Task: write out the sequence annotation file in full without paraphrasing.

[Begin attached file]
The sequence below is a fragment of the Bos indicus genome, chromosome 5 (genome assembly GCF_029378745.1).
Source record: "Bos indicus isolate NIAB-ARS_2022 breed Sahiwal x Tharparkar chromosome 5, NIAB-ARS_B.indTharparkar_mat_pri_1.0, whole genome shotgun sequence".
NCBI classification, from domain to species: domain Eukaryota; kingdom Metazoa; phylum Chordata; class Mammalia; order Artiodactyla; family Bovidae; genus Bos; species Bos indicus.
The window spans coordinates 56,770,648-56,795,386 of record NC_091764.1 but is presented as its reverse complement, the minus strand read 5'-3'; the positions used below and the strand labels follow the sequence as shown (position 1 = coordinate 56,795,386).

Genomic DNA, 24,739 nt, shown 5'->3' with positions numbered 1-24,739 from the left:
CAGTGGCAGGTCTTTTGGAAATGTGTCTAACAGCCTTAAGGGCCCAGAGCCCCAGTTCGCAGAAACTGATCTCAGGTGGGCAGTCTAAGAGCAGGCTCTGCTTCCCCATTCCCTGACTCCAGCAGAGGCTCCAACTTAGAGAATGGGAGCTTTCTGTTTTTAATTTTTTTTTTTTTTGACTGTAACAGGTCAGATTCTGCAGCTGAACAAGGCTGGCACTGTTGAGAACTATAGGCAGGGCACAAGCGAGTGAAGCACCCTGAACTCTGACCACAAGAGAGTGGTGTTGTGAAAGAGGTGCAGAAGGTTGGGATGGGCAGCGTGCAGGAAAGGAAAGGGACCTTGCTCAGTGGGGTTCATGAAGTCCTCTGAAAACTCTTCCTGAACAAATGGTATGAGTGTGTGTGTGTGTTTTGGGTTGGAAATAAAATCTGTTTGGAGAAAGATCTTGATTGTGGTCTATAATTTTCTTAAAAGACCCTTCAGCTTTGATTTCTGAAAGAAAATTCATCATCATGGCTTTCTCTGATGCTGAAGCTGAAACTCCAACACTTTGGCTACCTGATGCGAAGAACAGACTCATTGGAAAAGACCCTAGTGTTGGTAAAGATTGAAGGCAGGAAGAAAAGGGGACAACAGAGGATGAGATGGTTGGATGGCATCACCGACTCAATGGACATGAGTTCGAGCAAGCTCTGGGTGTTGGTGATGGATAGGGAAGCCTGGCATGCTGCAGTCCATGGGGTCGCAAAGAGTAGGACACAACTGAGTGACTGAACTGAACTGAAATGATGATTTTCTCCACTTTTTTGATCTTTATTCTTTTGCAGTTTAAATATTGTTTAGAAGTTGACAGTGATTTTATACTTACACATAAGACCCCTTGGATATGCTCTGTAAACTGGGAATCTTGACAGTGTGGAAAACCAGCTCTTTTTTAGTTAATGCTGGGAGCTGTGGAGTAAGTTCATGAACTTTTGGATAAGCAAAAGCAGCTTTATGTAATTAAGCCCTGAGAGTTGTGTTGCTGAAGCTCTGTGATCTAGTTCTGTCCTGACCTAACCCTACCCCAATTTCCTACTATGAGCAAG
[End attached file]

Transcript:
The sequence below is a fragment of the Bos indicus genome, chromosome 5 (genome assembly GCF_029378745.1).
Source record: "Bos indicus isolate NIAB-ARS_2022 breed Sahiwal x Tharparkar chromosome 5, NIAB-ARS_B.indTharparkar_mat_pri_1.0, whole genome shotgun sequence".
NCBI classification, from domain to species: domain Eukaryota; kingdom Metazoa; phylum Chordata; class Mammalia; order Artiodactyla; family Bovidae; genus Bos; species Bos indicus.
The window spans coordinates 56,770,648-56,795,386 of record NC_091764.1 but is presented as its reverse complement, the minus strand read 5'-3'; the positions used below and the strand labels follow the sequence as shown (position 1 = coordinate 56,795,386).

Genomic DNA, 24,739 nt, shown 5'->3' with positions numbered 1-24,739 from the left:
CAGTGGCAGGTCTTTTGGAAATGTGTCTAACAGCCTTAAGGGCCCAGAGCCCCAGTTCGCAGAAACTGATCTCAGGTGGGCAGTCTAAGAGCAGGCTCTGCTTCCCCATTCCCTGACTCCAGCAGAGGCTCCAACTTAGAGAATGGGAGCTTTCTGTTTTTAATTTTTTTTTTTTTTGACTGTAACAGGTCAGATTCTGCAGCTGAACAAGGCTGGCACTGTTGAGAACTATAGGCAGGGCACAAGCGAGTGAAGCACCCTGAACTCTGACCACAAGAGAGTGGTGTTGTGAAAGAGGTGCAGAAGGTTGGGATGGGCAGCGTGCAGGAAAGGAAAGGGACCTTGCTCAGTGGGGTTCATGAAGTCCTCTGAAAACTCTTCCTGAACAAATGGTATGAGTGTGTGTGTGTGTTTTGGGTTGGAAATAAAATCTGTTTGGAGAAAGATCTTGATTGTGGTCTATAATTTTCTTAAAAGACCCTTCAGCTTTGATTTCTGAAAGAAAATTCATCATCATGGCTTTCTCTGATGCTGAAGCTGAAACTCCAACACTTTGGCTACCTGATGCGAAGAACAGACTCATTGGAAAAGACCCTAGTGTTGGTAAAGATTGAAGGCAGGAAGAAAAGGGGACAACAGAGGATGAGATGGTTGGATGGCATCACCGACTCAATGGACATGAGTTCGAGCAAGCTCTGGGTGTTGGTGATGGATAGGGAAGCCTGGCATGCTGCAGTCCATGGGGTCGCAAAGAGTAGGACACAACTGAGTGACTGAACTGAACTGAAATGATGATTTTCTCCACTTTTTTGATCTTTATTCTTTTGCAGTTTAAATATTGTTTAGAAGTTGACAGTGATTTTATACTTACACATAAGACCCCTTGGATATGCTCTGTAAACTGGGAATCTTGACAGTGTGGAAAACCAGCTCTTTTTTAGTTAATGCTGGGAGCTGTGGAGTAAGTTCATGAACTTTTGGATAAGCAAAAGCAGCTTTATGTAATTAAGCCCTGAGAGTTGTGTTGCTGAAGCTCTGTGATCTAGTTCTGTCCTGACCTAACCCTACCCCAATTTCCTACTATGAGCAAG